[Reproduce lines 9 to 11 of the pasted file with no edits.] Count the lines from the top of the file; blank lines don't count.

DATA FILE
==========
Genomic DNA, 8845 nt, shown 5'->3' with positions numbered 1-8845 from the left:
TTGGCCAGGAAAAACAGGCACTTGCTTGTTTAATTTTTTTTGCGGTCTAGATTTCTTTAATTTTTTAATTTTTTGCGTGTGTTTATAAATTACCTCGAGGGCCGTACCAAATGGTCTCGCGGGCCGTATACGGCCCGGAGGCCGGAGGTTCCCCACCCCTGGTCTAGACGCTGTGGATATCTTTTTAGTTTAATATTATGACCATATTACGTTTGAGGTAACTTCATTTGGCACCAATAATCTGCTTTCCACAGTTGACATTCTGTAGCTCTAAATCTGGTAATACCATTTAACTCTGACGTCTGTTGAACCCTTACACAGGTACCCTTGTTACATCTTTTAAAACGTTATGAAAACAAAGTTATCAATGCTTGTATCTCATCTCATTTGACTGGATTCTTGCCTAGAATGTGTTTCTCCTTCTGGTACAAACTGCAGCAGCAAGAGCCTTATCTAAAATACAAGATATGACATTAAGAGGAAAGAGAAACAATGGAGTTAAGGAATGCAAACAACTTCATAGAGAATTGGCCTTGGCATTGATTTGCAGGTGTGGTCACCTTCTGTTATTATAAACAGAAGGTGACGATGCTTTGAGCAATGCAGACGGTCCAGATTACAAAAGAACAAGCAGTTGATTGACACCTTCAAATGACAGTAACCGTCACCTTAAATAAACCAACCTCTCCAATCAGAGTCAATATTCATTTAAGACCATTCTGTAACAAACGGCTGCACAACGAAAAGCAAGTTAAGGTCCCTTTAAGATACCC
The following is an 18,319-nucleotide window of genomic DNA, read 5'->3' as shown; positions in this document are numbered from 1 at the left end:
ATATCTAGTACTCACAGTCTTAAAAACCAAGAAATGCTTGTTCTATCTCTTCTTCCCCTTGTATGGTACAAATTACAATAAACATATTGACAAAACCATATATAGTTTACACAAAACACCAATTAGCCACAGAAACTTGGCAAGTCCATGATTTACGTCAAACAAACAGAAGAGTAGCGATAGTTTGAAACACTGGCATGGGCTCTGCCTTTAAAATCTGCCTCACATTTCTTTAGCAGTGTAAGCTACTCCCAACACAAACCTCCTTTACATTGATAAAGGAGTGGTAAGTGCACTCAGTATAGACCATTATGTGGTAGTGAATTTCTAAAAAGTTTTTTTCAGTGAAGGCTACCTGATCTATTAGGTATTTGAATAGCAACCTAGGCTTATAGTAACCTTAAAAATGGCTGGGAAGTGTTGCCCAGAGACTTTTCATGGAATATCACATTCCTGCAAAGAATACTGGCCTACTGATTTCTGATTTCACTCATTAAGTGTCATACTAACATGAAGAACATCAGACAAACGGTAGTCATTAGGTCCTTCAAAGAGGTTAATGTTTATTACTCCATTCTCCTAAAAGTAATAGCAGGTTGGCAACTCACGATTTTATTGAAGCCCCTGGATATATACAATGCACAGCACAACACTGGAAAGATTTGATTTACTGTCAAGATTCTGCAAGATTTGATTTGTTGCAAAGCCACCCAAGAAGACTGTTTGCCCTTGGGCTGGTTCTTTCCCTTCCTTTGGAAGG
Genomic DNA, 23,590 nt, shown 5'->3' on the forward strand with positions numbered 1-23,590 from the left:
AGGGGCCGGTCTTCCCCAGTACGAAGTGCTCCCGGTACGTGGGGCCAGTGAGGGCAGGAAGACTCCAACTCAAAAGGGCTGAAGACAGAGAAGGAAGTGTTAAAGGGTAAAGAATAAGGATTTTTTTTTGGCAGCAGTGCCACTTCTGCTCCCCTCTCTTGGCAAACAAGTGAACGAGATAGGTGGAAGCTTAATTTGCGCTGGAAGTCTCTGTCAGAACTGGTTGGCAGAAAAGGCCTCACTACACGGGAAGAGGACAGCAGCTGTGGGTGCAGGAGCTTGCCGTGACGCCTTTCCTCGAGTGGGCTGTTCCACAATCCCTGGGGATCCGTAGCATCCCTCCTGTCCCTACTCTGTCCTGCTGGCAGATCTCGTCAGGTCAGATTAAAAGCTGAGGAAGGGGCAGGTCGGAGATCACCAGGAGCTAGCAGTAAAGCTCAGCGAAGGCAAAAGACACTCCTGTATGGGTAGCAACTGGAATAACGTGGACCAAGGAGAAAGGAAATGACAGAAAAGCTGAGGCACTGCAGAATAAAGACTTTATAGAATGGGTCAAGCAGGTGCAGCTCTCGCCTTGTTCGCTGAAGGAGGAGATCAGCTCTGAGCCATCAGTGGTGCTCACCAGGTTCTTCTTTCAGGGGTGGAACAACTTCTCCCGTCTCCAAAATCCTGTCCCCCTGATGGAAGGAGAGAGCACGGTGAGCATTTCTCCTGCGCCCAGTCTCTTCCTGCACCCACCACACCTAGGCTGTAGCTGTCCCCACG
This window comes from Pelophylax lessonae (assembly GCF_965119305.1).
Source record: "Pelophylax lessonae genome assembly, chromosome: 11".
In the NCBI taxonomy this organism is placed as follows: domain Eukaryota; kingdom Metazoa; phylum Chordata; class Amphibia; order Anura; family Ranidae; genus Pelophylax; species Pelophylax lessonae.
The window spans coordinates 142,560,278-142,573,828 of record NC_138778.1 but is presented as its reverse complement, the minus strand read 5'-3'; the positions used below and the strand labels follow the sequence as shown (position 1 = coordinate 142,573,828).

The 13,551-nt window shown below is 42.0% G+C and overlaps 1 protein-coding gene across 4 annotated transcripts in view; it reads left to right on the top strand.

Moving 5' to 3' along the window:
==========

In the NCBI taxonomy this organism is placed as follows: domain Eukaryota; kingdom Metazoa; phylum Chordata; class Amphibia; order Anura; family Ranidae; genus Pelophylax; species Pelophylax lessonae.
The window spans coordinates 142,560,278-142,573,828 of record NC_138778.1 but is presented as its reverse complement, the minus strand read 5'-3'; the positions used below and the strand labels follow the sequence as shown (position 1 = coordinate 142,573,828).

The 13,551-nt window shown below is 42.0% G+C and overlaps 1 protein-coding gene across 4 annotated transcripts in view; it reads left to right on the top strand.